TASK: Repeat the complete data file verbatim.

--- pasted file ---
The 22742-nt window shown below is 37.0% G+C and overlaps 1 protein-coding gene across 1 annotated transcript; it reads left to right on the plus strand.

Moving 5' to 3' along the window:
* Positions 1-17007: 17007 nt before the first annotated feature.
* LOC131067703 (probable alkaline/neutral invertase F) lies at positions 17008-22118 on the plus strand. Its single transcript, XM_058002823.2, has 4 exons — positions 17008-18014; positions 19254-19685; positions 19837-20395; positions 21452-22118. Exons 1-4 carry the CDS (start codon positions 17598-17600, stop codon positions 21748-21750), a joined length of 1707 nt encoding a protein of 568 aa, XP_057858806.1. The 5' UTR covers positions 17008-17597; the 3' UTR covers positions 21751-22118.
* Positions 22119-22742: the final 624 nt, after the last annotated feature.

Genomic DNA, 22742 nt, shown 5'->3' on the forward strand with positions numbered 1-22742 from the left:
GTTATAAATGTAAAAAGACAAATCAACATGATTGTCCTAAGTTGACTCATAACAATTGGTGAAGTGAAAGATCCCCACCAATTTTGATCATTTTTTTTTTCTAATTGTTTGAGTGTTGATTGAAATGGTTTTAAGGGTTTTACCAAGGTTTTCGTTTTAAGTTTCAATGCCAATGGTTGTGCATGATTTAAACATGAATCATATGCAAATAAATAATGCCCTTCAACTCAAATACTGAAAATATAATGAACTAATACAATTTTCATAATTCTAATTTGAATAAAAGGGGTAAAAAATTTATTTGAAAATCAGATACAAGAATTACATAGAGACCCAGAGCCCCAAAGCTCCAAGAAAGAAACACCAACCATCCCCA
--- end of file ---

The 22742-nt window shown below is 37.0% G+C and overlaps 1 protein-coding gene across 1 annotated transcript; it reads left to right on the plus strand.

Moving 5' to 3' along the window:
* Positions 1-17007: 17007 nt before the first annotated feature.
* LOC131067703 (probable alkaline/neutral invertase F) lies at positions 17008-22118 on the plus strand. Its single transcript, XM_058002823.2, has 4 exons — positions 17008-18014; positions 19254-19685; positions 19837-20395; positions 21452-22118. Exons 1-4 carry the CDS (start codon positions 17598-17600, stop codon positions 21748-21750), a joined length of 1707 nt encoding a protein of 568 aa, XP_057858806.1. The 5' UTR covers positions 17008-17597; the 3' UTR covers positions 21751-22118.
* Positions 22119-22742: the final 624 nt, after the last annotated feature.

Genomic DNA, 22742 nt, shown 5'->3' on the forward strand with positions numbered 1-22742 from the left:
GTTATAAATGTAAAAAGACAAATCAACATGATTGTCCTAAGTTGACTCATAACAATTGGTGAAGTGAAAGATCCCCACCAATTTTGATCATTTTTTTTTTCTAATTGTTTGAGTGTTGATTGAAATGGTTTTAAGGGTTTTACCAAGGTTTTCGTTTTAAGTTTCAATGCCAATGGTTGTGCATGATTTAAACATGAATCATATGCAAATAAATAATGCCCTTCAACTCAAATACTGAAAATATAATGAACTAATACAATTTTCATAATTCTAATTTGAATAAAAGGGGTAAAAAATTTATTTGAAAATCAGATACAAGAATTACATAGAGACCCAGAGCCCCAAAGCTCCAAGAAAGAAACACCAACCATCCCCA